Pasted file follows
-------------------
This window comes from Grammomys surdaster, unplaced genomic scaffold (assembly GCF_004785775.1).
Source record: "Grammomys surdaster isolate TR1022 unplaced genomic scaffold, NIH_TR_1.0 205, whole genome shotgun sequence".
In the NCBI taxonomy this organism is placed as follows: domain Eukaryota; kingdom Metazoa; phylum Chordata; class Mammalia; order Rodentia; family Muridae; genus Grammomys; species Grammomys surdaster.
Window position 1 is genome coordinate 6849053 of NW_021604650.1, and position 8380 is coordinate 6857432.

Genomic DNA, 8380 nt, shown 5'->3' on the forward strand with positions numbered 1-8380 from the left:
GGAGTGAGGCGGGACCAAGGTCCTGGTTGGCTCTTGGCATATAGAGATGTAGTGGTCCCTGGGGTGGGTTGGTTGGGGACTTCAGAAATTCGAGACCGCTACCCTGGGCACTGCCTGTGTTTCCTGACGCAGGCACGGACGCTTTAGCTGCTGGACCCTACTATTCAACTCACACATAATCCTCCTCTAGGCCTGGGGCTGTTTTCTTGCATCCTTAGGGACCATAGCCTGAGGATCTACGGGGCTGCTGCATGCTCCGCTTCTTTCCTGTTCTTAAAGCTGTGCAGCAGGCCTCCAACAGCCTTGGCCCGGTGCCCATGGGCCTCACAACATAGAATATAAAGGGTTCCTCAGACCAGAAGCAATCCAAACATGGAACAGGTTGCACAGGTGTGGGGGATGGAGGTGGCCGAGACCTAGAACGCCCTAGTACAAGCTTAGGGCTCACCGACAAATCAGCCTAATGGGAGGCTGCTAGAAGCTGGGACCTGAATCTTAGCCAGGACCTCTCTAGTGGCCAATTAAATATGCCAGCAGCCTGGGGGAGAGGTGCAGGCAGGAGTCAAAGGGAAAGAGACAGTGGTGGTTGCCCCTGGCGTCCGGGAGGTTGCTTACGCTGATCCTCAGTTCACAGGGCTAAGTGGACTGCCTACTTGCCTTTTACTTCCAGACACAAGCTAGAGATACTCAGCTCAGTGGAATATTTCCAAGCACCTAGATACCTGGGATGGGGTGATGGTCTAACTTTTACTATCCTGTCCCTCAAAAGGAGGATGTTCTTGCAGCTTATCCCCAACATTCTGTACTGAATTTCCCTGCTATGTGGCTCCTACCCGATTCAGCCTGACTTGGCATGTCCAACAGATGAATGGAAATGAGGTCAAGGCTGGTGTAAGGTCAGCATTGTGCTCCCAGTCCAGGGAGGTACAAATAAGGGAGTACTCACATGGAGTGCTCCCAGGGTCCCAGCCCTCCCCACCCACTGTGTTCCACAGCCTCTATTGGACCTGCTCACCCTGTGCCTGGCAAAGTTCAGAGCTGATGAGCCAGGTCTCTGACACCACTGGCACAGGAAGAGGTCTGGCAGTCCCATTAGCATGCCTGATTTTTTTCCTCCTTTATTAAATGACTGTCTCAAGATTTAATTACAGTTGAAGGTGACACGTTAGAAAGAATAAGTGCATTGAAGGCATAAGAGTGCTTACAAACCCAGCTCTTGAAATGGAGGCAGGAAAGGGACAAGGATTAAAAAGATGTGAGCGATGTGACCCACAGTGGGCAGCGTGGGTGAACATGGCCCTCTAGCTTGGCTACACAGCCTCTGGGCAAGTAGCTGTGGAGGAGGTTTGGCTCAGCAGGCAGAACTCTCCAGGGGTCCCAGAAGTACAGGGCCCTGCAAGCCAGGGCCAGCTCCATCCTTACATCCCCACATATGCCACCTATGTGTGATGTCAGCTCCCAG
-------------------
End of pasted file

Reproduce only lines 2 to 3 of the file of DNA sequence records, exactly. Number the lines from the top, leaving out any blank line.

Source record: "Grammomys surdaster isolate TR1022 unplaced genomic scaffold, NIH_TR_1.0 205, whole genome shotgun sequence".
In the NCBI taxonomy this organism is placed as follows: domain Eukaryota; kingdom Metazoa; phylum Chordata; class Mammalia; order Rodentia; family Muridae; genus Grammomys; species Grammomys surdaster.